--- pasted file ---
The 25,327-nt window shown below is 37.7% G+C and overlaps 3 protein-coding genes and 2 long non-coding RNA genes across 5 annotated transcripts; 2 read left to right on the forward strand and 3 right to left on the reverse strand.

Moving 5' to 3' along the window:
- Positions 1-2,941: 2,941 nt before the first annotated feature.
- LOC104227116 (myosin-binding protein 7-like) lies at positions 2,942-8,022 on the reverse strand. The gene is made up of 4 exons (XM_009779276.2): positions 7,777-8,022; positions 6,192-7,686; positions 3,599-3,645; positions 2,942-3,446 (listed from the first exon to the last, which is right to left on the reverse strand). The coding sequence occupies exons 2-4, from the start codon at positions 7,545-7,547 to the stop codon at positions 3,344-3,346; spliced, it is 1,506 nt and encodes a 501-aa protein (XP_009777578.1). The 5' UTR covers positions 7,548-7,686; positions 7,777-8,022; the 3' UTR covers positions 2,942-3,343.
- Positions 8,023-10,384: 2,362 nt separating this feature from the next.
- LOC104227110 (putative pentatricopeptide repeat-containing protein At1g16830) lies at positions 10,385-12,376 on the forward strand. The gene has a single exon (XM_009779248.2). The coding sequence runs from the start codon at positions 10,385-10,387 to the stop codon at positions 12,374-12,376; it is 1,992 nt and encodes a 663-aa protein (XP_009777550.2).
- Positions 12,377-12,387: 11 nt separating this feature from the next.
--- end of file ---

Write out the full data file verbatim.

The 25,327-nt window shown below is 37.7% G+C and overlaps 3 protein-coding genes and 2 long non-coding RNA genes across 5 annotated transcripts; 2 read left to right on the forward strand and 3 right to left on the reverse strand.

Moving 5' to 3' along the window:
- Positions 1-2,941: 2,941 nt before the first annotated feature.
- LOC104227116 (myosin-binding protein 7-like) lies at positions 2,942-8,022 on the reverse strand. The gene is made up of 4 exons (XM_009779276.2): positions 7,777-8,022; positions 6,192-7,686; positions 3,599-3,645; positions 2,942-3,446 (listed from the first exon to the last, which is right to left on the reverse strand). The coding sequence occupies exons 2-4, from the start codon at positions 7,545-7,547 to the stop codon at positions 3,344-3,346; spliced, it is 1,506 nt and encodes a 501-aa protein (XP_009777578.1). The 5' UTR covers positions 7,548-7,686; positions 7,777-8,022; the 3' UTR covers positions 2,942-3,343.
- Positions 8,023-10,384: 2,362 nt separating this feature from the next.
- LOC104227110 (putative pentatricopeptide repeat-containing protein At1g16830) lies at positions 10,385-12,376 on the forward strand. The gene has a single exon (XM_009779248.2). The coding sequence runs from the start codon at positions 10,385-10,387 to the stop codon at positions 12,374-12,376; it is 1,992 nt and encodes a 663-aa protein (XP_009777550.2).
- Positions 12,377-12,387: 11 nt separating this feature from the next.